Join us virtually for a series of discussions between scholars who have engaged with the Bawa Archives and contributed to the upcoming publication It is Essential to be There: Drawing from the Geoffrey Bawa Archives. The publication will accompany the forthcoming exhibition of the same name. Stay tuned for more information on both the book and exhibition.

Session 1:

Archives and Places

An overview of the Bawa Archives and the role of such repositories in studying Modern Architectural history by Shayari de Silva and Tariq Jazeel.

Shayari de Silva |  It is Essential to be There
Tariq Jazeel | Rendering Place
Moderated by Thilini Perera

Thursday, 24 June 2021
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Session 2: 

Resorts, Reports and Recollections

Shirley Surya and Meghal Perera use the archives to take a look at the Batujimbar Development in Bali and the Galle Face Green specifically, joined by Channa Daswatte who will share first-hand anecdotes to discuss the role of the drawings in Bawa’s practice.

Shirley Surya  | Place, Flows, and Transformations – Bawa in Bali
Meghal Perera | The Unbuilt Urban in Bawa’s Galle Face Green Report
Channa Daswatte | Drawing Stories
Moderated by Shayari de Silva

Thursday, 1 July 2021
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Session 3:

Maps and Modernism

Exploring the creation of a sense of place in Bawa’s work, Jyoti Dhar looks at ways of drawing Lunuganga particularly, and Sean Anderson examines relationships with Modern Architecture.

Jyoti Dhar | Lore of Lunuganga
Sean Anderson | Vanishing Points
Moderated by Shayari de Silva

Thursday, 8 July 2021
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Channa Daswatte joined Geoffrey Bawa’s architecture practice in 1991 and was the last partner of the firm. In 1998, he established MICD Associates, where he is a principal, in partnership with Murad Ismail. Channa is the Chairperson of the Galle Heritage Foundation and has worked on a number of architectural, conservation and curatorial projects, including the Corridors of Power Installation which was exhibited at the Dhaka Art Summit in 2018. Channa authored and edited Sri Lanka Style (2005), has written for and edited a number of publications including A+U and Sri Lanka Institute of Architect’s journal. Channa is also a trustee of the Lunuganga Trust and chairperson of the Geoffrey Bawa Trust.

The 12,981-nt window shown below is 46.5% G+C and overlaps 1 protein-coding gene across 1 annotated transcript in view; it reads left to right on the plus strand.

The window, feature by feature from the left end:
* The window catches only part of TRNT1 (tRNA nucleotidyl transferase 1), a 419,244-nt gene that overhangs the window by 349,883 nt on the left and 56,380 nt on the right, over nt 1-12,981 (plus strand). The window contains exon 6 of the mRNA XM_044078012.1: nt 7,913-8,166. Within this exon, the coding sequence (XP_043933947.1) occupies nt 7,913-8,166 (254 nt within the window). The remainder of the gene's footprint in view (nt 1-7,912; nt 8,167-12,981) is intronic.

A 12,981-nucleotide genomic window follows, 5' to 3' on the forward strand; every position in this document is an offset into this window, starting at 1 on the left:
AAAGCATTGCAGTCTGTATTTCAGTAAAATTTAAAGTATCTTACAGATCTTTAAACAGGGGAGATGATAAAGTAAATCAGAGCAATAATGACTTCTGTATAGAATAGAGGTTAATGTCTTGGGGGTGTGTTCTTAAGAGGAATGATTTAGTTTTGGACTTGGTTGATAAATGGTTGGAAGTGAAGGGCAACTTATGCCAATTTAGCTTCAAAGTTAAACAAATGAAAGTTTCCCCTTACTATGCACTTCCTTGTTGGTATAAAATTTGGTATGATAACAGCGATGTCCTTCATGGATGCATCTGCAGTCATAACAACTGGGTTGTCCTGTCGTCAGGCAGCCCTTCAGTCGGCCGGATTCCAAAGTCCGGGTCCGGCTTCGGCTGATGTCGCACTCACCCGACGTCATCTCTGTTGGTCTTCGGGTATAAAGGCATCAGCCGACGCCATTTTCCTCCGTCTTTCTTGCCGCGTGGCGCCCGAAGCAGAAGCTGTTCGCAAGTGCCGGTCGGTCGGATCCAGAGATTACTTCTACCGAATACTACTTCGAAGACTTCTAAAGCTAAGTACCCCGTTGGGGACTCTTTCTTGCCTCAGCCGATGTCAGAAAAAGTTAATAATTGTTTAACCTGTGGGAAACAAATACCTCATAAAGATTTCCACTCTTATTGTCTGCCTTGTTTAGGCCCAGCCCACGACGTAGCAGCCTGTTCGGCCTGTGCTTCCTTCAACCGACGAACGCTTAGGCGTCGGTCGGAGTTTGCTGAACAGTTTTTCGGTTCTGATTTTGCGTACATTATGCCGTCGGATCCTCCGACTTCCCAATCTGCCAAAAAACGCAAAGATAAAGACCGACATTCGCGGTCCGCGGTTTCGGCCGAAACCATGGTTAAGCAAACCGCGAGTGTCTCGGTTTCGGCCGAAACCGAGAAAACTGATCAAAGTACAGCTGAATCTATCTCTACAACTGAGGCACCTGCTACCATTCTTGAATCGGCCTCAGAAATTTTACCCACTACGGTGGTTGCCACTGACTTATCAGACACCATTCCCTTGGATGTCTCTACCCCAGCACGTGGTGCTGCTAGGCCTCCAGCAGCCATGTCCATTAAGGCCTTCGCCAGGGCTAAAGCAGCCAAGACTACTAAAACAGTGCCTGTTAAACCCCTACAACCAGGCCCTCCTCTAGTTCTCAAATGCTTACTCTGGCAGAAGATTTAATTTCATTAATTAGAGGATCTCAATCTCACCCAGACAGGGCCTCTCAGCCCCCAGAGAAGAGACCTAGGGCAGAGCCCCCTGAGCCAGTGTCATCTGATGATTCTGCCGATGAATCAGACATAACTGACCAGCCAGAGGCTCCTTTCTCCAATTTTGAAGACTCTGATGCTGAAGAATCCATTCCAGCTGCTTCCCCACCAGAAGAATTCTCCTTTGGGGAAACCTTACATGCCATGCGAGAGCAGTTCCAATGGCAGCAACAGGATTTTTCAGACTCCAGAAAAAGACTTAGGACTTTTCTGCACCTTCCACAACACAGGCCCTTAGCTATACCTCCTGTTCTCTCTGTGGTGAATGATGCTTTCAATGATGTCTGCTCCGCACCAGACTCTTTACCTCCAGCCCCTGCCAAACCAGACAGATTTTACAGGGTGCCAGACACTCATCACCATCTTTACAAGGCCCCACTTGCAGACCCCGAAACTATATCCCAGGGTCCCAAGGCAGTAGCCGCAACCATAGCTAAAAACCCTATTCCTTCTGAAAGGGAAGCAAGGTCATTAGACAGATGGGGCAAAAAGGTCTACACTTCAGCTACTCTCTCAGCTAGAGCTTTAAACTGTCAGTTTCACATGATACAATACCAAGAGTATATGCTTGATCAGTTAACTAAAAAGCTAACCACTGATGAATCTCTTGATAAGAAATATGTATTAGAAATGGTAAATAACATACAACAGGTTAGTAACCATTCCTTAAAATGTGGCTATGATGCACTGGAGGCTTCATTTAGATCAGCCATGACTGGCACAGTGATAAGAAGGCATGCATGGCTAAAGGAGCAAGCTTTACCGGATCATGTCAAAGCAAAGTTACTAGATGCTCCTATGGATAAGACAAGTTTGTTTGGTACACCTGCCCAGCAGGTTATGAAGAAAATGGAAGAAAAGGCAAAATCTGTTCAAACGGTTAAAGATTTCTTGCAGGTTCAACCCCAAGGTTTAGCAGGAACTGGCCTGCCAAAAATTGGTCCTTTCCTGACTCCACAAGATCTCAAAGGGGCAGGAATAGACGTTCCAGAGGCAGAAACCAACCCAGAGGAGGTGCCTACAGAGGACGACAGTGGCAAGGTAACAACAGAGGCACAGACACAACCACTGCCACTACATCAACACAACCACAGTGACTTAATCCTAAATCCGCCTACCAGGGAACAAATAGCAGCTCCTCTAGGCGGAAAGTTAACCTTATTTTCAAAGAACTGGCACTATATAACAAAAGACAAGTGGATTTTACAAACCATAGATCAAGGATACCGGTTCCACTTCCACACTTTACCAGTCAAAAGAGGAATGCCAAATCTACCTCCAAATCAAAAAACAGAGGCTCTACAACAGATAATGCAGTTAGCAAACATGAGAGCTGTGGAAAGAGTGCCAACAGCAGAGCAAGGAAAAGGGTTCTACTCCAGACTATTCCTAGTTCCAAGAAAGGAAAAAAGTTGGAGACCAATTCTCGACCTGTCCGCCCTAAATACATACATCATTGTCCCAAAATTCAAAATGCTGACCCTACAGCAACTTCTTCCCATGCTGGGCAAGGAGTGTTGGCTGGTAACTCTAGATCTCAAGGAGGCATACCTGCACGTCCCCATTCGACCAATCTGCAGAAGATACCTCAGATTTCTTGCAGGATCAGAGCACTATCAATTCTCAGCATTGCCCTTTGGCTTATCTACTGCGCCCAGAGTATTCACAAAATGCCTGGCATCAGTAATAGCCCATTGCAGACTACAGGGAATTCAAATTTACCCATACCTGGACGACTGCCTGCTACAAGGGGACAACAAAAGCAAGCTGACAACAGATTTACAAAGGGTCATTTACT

Jyoti Dhar is an art critic with a focus on contemporary art in South Asia. She is a contributing editor for Art Asia Pacific and regularly writes for Artforum and The Sunday Times in Sri Lanka. Her writing has appeared in monographs and magazines including Aperture, Asian Art News, Even, Flash Art, Harper’s Bazaar Art Arabia, Isskustvo Arts Journal, Modern Painters, Motherland, post at MoMA, Scroll Projects, Vogue India and WeAreOrlando. Her editorial work includes being founding editor of (Dubai), rapporteur and editor of City as Studio 02/03 (New Delhi), and assistant editor of The Ceylon Chronicle (Colombo). She has curated several workshops, exhibitions and residencies. In 2012 she was selected as a forum fellow at the Global Art Forum, in 2014 she won the Forbes India Emerging Art Writer of the Year award, and in 2017 she was awarded first prize at the International Award for Art Criticism.

Meghal Perera is an interdisciplinary researcher with interests in the politics of public space, critical mapping and environmental justice. She is currently working as a researcher for an ESRC-funded project implemented by the Institute of Development Studies, related to food security and infrastructure provision in off-grid urban communities in Colombo. In 2020 she worked as an assistant curator for the Geoffrey Bawa Trust, conducting archival research on the transformation of the built environment in postcolonial Sri Lanka and supporting curatorial research for exhibitions. She holds an MSc in Urbanisation and Development from the London School of Economics and Political Science.